Soong Ching Ling exhibition extended to mid-July
The exhibition "A Sketch of Soong Ching Ling and Her Artefacts" at the Dr Sun Yat-sen Museum, which has attracted more than 40,000 visitors since its opening on March 20, will be extended to July 15. Members of the public should not miss the last opportunity to visit the exhibition.
The exhibition is jointly presented by the Leisure and Cultural Services Department and the China Soong Ching Ling Foundation, and co-organised by the Dr Sun Yat-sen Museum and The Residence of Soong Ching Ling, Honorary President of the People's Republic of China.
The 70 exhibits on display vividly tell the love story of Madam Soong Ching Ling (1893-1981) and Dr Sun Yat-sen and provide a glimpse of Soong's legendary life. On loan from the China Soong Ching Ling Foundation, the valuable exhibits are shown in Hong Kong for the first time. They include the wedding gift from Madam Soong's mother, the pen Dr Sun used to sign his will and Dr Sun's family testaments, the wedding gift given by Dr Sun to Madam Soong, the clothes worn by Madam Soong during her exile and during the Sino-Japanese War as well as the last pyjamas that she ever wore. These artefacts will be displayed along with a number of historical pictures.
After graduating from Wesleyan College in the US in 1913, Madam Soong reunited with her family in Japan and later took over from her sister Soong Ailing as Dr Sun Yat-sen's secretary. Despite fierce opposition from her family, she married Dr Sun in Japan on October 25, 1915. She stood by Dr Sun through thick and thin and for better or worse throughout the revolutionary years. She was not only Dr Sun's most reliable assistant, but also a faithful companion and a comrade-in-arms.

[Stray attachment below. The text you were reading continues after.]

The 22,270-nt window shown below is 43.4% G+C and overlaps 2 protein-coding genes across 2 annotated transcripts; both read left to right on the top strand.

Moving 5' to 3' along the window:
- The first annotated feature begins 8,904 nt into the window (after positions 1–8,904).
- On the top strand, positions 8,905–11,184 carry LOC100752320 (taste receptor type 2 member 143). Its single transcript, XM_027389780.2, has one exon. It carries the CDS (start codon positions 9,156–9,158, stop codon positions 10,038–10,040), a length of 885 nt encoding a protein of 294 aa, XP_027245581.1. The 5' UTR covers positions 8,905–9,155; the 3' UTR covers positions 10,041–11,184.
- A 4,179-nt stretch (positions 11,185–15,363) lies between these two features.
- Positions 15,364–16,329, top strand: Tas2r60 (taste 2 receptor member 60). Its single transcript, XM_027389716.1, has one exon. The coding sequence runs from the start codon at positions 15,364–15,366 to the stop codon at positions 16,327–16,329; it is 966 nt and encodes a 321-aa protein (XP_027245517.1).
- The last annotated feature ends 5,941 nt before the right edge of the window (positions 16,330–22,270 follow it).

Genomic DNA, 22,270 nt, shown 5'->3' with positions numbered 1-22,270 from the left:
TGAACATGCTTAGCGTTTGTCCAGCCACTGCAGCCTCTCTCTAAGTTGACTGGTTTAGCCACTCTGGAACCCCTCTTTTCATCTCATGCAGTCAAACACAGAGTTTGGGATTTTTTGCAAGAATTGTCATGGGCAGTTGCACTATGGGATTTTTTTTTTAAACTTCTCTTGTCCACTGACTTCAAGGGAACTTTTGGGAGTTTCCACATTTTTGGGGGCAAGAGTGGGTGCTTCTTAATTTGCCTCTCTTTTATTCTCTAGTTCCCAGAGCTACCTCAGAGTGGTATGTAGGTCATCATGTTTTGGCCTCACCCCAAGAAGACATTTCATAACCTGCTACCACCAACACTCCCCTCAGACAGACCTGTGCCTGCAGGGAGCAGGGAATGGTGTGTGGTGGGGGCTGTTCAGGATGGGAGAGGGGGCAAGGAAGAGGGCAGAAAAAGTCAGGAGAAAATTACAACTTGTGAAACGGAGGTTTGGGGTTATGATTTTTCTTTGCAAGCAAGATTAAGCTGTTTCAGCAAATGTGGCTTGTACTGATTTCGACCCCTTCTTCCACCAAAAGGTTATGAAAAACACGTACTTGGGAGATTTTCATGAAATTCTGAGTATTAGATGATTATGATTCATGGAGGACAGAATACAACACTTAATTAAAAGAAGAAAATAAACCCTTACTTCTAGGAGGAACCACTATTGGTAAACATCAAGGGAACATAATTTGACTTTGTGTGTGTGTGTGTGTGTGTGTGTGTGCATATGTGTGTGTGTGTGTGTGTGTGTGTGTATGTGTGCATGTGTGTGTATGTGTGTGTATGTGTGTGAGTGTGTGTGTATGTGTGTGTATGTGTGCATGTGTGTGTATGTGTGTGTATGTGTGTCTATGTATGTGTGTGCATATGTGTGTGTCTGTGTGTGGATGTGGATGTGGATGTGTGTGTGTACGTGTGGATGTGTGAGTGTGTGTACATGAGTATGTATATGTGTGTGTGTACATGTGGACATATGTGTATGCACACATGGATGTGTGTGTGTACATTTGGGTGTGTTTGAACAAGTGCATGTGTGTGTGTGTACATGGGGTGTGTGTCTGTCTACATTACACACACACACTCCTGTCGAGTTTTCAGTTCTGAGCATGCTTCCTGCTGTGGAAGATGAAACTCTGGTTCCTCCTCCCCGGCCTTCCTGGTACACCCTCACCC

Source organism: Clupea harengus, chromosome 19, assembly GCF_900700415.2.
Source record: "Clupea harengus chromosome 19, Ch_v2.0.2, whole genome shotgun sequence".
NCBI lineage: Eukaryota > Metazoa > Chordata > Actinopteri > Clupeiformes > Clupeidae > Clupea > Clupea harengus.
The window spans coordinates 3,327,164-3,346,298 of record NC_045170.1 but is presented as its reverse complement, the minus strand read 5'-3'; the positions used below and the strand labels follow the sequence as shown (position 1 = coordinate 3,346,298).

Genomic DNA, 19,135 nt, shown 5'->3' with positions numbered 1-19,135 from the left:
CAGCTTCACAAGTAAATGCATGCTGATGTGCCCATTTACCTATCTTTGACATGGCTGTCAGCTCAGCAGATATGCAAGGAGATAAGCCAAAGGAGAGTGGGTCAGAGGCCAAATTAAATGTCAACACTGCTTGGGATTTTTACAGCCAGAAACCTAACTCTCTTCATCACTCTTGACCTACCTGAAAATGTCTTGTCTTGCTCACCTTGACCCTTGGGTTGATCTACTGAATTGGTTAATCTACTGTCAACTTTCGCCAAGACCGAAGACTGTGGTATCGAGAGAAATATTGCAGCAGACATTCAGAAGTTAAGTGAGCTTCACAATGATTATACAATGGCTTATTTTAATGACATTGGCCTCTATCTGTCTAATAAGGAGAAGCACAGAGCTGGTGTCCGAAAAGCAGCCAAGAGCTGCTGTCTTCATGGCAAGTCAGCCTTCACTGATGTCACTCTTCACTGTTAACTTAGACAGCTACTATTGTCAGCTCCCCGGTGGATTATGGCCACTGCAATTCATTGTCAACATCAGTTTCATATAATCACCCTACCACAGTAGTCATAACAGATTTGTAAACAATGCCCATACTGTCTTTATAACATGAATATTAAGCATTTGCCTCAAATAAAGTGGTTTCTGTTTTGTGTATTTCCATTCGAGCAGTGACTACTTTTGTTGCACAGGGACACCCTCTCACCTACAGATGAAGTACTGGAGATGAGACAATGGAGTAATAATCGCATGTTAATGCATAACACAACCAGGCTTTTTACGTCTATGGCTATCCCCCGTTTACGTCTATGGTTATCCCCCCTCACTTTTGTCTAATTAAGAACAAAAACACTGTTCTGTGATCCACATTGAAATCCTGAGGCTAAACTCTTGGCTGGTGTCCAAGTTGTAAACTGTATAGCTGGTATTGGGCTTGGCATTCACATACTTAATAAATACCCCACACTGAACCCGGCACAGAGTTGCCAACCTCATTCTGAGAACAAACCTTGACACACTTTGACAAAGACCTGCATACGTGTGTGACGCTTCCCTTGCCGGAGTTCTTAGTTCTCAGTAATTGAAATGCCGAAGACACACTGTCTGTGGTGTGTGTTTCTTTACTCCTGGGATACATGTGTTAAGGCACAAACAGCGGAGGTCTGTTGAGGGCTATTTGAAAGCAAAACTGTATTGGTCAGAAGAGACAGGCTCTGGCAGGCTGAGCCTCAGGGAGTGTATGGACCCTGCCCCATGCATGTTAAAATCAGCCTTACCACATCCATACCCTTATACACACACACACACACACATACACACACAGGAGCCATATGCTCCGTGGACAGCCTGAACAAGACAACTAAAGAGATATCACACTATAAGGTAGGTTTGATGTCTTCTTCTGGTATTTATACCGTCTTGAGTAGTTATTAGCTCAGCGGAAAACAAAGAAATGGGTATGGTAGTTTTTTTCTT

After Dr Sun Yat-sen's death in Beijing on March 12, 1925, Madam Soong insisted on carrying out her late husband's "Three Principles of the People" and the three cardinal policies of "allying with the USSR, allying with (Chinese) Communists, and helping peasants and workers." From 1927 to 1931, Madam Soong lived in the Soviet Union and Europe, where she spent her time conducting research and exploring possible directions for China's revolutionary future.
When Japan invaded China in 1930s, Madam Soong called for the establishment of an anti-Japanese national united front. In 1938, she founded the China Defence League in Hong Kong and garnered international support for China's war against Japanese invasion. She was also active in raising funds for wartime relief. After the war, Madam Soong renamed the China Defence League the China Welfare Institute and conducted pioneering work on cultural education and social services for the women and children of China.
After the People's Republic of China was founded in 1949, Madam Soong held various high positions in the government, including Vice-Chairman of the Central People's Government, Vice-Chairman of the Chinese People's Political Consultative Conference, Vice-President of the People's Republic of China and Vice-Chairman of the Standing Committee of the National People's Congress. She was conferred the title of Honorary President of the People's Republic of China on May 16, 1981.
The Dr Sun Yat-sen Museum is at 7 Castle Road, Mid-levels, Central, Hong Kong. It opens from 10am to 6pm from Monday to Saturday and from 10am to 7pm on Sundays and public holidays. It is closed on Thursdays (except public holidays). Admission fee is $10 with a half-price concession for full-time students, people with disabilities and senior citizens aged 60 or above. Admission is free on Wednesdays.
For details, please visit the Dr Sun Yat-sen Museum's website at ( http://hk.drsunyatsen.museum/ ) or call 2367 6373.
Ends/Wednesday, June 3, 2009